Member: Sinclair Community College, board of trustees, vice-chairperson; Montgomery County Human Service Levy Council, chairperson; United Way, board of directors member; American Red Cross, Dayton, OH, chairperson; Dayton Power and tight, board member, 1979-91.

Selected awards: Top Ten Women of the Miami Valley Dayton Daily News,1965; Black Women Against the Odds, Smithsonian Institution; Ohio Womens Hall of Fame, 1979; honorary doctorates: Wilberforce University and University of Dayton, both 1991.

Addresses: HomeDayton, OH.

War. As devoted parents, they taught their family how to deal with this blatant racism by handling painful incidents calmly and without hysteria-a strategy that paid handsome dividends on at least one nasty evening, as their daughter Charity later recalled.

The occasion was a 1942 visit from robed Ku Klux Klan members, who arrived en masse and sat in their cars all night to show their disapproval of Reverend Adams role as chapter president for the National Association for the Advancement of Colored People. We sat in darkness following our [fathers] instructions, which were to make sure that we did nothing that could be considered provocation, she noted in her autobiography, One Woman s Army. It had been just dusk when we came home, and we could see the men clearly About dawn, the cars left.

Despite such obvious attempts at intimidation, Charity Adams was a good student, graduating as valedictorian of her high school class. She chose to attend Wilberforce University, an Ohio college affiliated with the African Methodist Church. Following her fathers example she worked her way through school, earning her bachelors degree in 1938. Then she returned to Columbia, where she taught mathematics at the local high school while studying part-time for a masters degree in psychology. Three and a half years slid by in tranquil monotony.

Beginning of World War II

For Charity Adams, and millions of other Americans, the events of 1941 changed their lives. In Europe World War II was well under way, with Hitler so sure of success that he boldly invaded Russia in June; in December, Japan announced both its alliance to Germany and its intention of grabbing Eastern Asia by smashing the American fleet stationed at Pearl Harbor.

Roosevelts immediate declaration of war paradoxically brought black men a range of employment possibilities far greater than those they had previously found in post-Depression America. Those hoping for job opportunities found generous choices in the military, for new War Department policy had recently been revised to bring the numbers of black volunteers into line with the proportion of African Americans in the general population. Most of these men were destined for combat. Alongside them came an escalating tide of former military drivers, cooks, and office managers, whose switch to the fighting forces left long lists of bureaucratic vacancies in the departments they had once staffed.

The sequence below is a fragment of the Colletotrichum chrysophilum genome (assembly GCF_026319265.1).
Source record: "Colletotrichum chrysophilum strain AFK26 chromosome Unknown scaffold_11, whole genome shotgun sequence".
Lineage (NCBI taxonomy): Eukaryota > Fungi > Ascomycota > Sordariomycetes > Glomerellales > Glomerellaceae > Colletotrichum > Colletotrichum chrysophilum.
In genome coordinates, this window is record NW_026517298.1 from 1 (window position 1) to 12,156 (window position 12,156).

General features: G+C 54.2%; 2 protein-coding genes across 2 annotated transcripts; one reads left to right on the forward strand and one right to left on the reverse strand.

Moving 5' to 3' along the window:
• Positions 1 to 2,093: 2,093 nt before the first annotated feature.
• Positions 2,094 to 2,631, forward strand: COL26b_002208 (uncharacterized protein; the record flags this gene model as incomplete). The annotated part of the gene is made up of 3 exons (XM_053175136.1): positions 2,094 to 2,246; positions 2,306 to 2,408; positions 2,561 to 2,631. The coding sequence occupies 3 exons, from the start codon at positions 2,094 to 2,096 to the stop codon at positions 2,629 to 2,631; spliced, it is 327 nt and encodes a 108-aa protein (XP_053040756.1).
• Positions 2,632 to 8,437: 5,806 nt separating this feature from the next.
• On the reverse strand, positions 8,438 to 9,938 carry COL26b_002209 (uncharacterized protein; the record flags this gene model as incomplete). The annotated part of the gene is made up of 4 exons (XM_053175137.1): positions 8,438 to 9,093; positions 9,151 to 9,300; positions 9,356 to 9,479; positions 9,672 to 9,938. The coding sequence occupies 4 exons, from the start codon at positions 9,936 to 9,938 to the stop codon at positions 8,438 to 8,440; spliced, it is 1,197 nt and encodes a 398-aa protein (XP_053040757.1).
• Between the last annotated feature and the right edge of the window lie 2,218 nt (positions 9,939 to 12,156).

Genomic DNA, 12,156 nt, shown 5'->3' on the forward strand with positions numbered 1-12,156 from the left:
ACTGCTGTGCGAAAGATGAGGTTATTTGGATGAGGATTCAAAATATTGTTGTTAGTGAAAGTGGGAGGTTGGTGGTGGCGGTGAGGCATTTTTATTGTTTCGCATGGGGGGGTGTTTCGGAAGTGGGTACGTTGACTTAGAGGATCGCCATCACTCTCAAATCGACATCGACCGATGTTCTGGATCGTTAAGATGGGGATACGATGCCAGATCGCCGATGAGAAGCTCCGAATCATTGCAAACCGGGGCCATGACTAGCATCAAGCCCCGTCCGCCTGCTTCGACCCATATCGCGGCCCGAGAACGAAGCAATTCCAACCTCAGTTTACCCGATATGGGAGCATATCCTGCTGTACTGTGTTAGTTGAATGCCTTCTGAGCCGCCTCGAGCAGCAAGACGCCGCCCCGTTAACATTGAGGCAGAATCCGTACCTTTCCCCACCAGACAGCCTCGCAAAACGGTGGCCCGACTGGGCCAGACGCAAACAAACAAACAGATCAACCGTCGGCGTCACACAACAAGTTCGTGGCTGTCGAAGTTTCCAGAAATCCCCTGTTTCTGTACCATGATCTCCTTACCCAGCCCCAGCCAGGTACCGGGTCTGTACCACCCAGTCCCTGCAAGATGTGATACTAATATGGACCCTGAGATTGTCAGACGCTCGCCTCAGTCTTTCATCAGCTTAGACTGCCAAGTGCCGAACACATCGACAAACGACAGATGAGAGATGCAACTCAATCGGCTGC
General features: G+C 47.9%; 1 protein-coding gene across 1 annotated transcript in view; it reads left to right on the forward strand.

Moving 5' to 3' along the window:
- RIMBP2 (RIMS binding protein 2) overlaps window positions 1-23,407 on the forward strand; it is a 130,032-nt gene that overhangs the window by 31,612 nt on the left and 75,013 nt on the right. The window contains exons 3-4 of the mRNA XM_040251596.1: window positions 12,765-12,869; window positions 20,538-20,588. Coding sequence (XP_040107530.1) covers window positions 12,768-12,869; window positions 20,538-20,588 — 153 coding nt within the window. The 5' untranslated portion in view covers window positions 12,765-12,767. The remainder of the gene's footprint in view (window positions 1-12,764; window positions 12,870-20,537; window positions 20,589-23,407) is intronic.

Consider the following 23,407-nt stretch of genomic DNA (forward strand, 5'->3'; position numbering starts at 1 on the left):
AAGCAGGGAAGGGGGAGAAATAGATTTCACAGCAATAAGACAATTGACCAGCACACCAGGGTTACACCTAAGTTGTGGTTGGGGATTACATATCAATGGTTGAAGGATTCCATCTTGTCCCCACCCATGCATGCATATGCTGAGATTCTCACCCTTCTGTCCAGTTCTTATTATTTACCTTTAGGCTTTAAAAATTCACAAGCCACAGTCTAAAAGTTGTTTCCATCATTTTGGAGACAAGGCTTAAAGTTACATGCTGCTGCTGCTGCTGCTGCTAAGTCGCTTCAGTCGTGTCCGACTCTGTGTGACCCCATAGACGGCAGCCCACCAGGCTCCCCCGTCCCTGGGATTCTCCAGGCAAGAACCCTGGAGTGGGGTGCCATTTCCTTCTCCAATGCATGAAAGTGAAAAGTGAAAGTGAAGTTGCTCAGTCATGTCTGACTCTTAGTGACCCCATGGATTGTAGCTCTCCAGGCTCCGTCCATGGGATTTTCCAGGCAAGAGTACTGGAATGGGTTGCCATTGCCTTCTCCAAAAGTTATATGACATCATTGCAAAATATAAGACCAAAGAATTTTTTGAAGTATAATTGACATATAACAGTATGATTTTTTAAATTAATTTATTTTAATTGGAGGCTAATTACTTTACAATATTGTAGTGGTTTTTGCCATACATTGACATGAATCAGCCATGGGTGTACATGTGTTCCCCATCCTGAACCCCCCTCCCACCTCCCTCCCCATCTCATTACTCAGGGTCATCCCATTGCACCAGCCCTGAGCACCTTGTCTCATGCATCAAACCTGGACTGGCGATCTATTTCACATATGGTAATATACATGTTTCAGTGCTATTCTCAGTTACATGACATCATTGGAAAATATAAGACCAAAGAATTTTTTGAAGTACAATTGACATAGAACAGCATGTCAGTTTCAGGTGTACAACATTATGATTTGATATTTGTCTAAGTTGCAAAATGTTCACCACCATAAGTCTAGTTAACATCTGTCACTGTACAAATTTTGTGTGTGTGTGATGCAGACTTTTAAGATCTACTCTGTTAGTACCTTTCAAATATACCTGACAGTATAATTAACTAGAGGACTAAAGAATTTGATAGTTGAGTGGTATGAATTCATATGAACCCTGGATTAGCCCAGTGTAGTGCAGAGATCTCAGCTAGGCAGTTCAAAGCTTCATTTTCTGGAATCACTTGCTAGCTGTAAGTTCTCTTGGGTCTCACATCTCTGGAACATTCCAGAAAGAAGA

Substitutes being necessary to ensure smooth behind-the-scenes functioning, the War Department planned an active campaign to attract women. A first step in October of 1941 was the creation of a group called the Advisory Council to the Womens Interests Section (ACWIS). Administered by the War Departments Bureau of Public Relations, ACWIS brought together 33 (later 36) members of the countrys most influential social service organizations. Black women were represented by the charismatic Mary McLeod Bethune.

The Persuasive Mary McLeod Bethune

Bethune was a handsome woman of considerable administrative ability. She came to ACWIS as president of the National Council of Negro Women (NCNW), a position she filled while functioning both as director of the National Youth Administrations Negro division, and as a trusted assistant to the secretary for war. As if all this were not enough to make her a woman of significant clout, Bethune also happened to be a close friend of the first lady.

This kaleidoscopic array of roles kept Bethune constantly in the public eye and made her an awe-inspiring role model to the entire black community. In 1942, when she began to make speeches urging young black women to join a new organization called the Womens Army Auxiliary Corps (WAAC), they paid attention to her words. When she showed them that para-military service could offer them career choices in fields other than nursing, teaching, or domestic service, they were eager to sample the panoply of skills that the military so desperately needed.

Bethunes commanding presence, persuasive speaking ability, and talented pen also made it plain that military life would bring black WAAC members ways to excel at whatever they undertook. In a way, she told them, each of them could now become an ambassador of her racea representative whose excellent performance could help to dispel the commonly held racist view of black inferiority.

While this aspect of Mary McLeod Bethunes campaigning was specifically aimed at the less-qualified, she and the WAAC director, Colonel Oveta Culp Hobby, thought just as carefully about ways in which they might attract highly educated women to serve as WAAC officers. Just one move found them asking several colleges for the names of possible candidates. In early 1942 they received a reply from Wilberforce University. On their list was Charity Edna Adams.

Joined WAAC

In June of 1942, Adams mailed the application that had arrived with her personal invitation to join the WAAC. Within a month she was on her way to Fort Des Moines, Iowa, to start her military training. Like millions of other Americans, she had made a decision that would transform her life. However, as she soon discovered, some things had not changed, and segregation was one of them.